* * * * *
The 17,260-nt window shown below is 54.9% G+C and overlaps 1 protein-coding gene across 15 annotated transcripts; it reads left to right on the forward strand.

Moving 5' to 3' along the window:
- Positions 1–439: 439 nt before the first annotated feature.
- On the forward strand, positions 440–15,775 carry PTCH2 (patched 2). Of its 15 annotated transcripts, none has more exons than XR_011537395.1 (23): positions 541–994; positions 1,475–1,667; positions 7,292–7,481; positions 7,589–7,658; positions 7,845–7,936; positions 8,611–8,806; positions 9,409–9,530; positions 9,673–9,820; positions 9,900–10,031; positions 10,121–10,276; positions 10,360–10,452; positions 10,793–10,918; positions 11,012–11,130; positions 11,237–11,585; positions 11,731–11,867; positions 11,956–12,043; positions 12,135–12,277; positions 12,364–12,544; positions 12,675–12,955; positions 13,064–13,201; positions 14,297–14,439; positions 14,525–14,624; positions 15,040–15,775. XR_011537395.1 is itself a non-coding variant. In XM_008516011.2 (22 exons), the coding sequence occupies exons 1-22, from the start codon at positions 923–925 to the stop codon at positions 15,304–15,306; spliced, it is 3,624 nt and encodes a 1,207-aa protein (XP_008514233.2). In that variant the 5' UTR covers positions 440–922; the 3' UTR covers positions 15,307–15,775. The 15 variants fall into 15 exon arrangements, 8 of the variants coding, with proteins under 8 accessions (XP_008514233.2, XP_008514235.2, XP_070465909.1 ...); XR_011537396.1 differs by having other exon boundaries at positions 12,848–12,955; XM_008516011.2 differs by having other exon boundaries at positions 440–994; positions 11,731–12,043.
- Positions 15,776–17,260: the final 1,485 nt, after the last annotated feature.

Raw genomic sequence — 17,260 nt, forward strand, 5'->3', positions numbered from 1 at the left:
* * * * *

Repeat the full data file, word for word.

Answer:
The 17,260-nt window shown below is 54.9% G+C and overlaps 1 protein-coding gene across 15 annotated transcripts; it reads left to right on the forward strand.

Moving 5' to 3' along the window:
- Positions 1–439: 439 nt before the first annotated feature.
- On the forward strand, positions 440–15,775 carry PTCH2 (patched 2). Of its 15 annotated transcripts, none has more exons than XR_011537395.1 (23): positions 541–994; positions 1,475–1,667; positions 7,292–7,481; positions 7,589–7,658; positions 7,845–7,936; positions 8,611–8,806; positions 9,409–9,530; positions 9,673–9,820; positions 9,900–10,031; positions 10,121–10,276; positions 10,360–10,452; positions 10,793–10,918; positions 11,012–11,130; positions 11,237–11,585; positions 11,731–11,867; positions 11,956–12,043; positions 12,135–12,277; positions 12,364–12,544; positions 12,675–12,955; positions 13,064–13,201; positions 14,297–14,439; positions 14,525–14,624; positions 15,040–15,775. XR_011537395.1 is itself a non-coding variant. In XM_008516011.2 (22 exons), the coding sequence occupies exons 1-22, from the start codon at positions 923–925 to the stop codon at positions 15,304–15,306; spliced, it is 3,624 nt and encodes a 1,207-aa protein (XP_008514233.2). In that variant the 5' UTR covers positions 440–922; the 3' UTR covers positions 15,307–15,775. The 15 variants fall into 15 exon arrangements, 8 of the variants coding, with proteins under 8 accessions (XP_008514233.2, XP_008514235.2, XP_070465909.1 ...); XR_011537396.1 differs by having other exon boundaries at positions 12,848–12,955; XM_008516011.2 differs by having other exon boundaries at positions 440–994; positions 11,731–12,043.
- Positions 15,776–17,260: the final 1,485 nt, after the last annotated feature.

Raw genomic sequence — 17,260 nt, forward strand, 5'->3', positions numbered from 1 at the left: